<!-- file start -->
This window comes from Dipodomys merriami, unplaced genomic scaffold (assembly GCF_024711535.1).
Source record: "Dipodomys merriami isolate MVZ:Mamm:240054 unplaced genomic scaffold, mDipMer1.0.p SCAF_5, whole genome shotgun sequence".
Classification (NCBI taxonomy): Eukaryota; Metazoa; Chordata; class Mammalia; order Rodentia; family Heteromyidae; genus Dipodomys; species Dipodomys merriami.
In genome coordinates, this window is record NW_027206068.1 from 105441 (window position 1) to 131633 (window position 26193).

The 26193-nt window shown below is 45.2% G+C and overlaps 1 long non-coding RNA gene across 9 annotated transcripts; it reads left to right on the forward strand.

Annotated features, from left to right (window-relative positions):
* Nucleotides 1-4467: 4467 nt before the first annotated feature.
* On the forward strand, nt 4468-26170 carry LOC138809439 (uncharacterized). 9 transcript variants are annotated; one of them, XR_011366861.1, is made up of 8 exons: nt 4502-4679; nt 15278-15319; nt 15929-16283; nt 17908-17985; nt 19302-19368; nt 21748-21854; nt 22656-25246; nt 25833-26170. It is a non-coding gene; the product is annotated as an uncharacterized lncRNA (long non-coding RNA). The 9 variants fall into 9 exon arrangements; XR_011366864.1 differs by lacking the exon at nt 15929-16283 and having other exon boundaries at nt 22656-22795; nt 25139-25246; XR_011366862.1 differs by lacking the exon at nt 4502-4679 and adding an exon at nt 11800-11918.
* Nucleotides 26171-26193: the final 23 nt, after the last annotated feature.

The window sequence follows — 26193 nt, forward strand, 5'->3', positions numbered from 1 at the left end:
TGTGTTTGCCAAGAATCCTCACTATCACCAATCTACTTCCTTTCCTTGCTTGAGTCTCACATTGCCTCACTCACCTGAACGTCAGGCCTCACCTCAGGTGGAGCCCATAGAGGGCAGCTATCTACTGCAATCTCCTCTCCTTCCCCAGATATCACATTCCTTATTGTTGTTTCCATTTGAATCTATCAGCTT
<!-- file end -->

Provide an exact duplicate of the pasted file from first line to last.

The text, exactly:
This window comes from Dipodomys merriami, unplaced genomic scaffold (assembly GCF_024711535.1).
Source record: "Dipodomys merriami isolate MVZ:Mamm:240054 unplaced genomic scaffold, mDipMer1.0.p SCAF_5, whole genome shotgun sequence".
Classification (NCBI taxonomy): Eukaryota; Metazoa; Chordata; class Mammalia; order Rodentia; family Heteromyidae; genus Dipodomys; species Dipodomys merriami.
In genome coordinates, this window is record NW_027206068.1 from 105441 (window position 1) to 131633 (window position 26193).

The 26193-nt window shown below is 45.2% G+C and overlaps 1 long non-coding RNA gene across 9 annotated transcripts; it reads left to right on the forward strand.

Annotated features, from left to right (window-relative positions):
* Nucleotides 1-4467: 4467 nt before the first annotated feature.
* On the forward strand, nt 4468-26170 carry LOC138809439 (uncharacterized). 9 transcript variants are annotated; one of them, XR_011366861.1, is made up of 8 exons: nt 4502-4679; nt 15278-15319; nt 15929-16283; nt 17908-17985; nt 19302-19368; nt 21748-21854; nt 22656-25246; nt 25833-26170. It is a non-coding gene; the product is annotated as an uncharacterized lncRNA (long non-coding RNA). The 9 variants fall into 9 exon arrangements; XR_011366864.1 differs by lacking the exon at nt 15929-16283 and having other exon boundaries at nt 22656-22795; nt 25139-25246; XR_011366862.1 differs by lacking the exon at nt 4502-4679 and adding an exon at nt 11800-11918.
* Nucleotides 26171-26193: the final 23 nt, after the last annotated feature.

The window sequence follows — 26193 nt, forward strand, 5'->3', positions numbered from 1 at the left end:
TGTGTTTGCCAAGAATCCTCACTATCACCAATCTACTTCCTTTCCTTGCTTGAGTCTCACATTGCCTCACTCACCTGAACGTCAGGCCTCACCTCAGGTGGAGCCCATAGAGGGCAGCTATCTACTGCAATCTCCTCTCCTTCCCCAGATATCACATTCCTTATTGTTGTTTCCATTTGAATCTATCAGCTT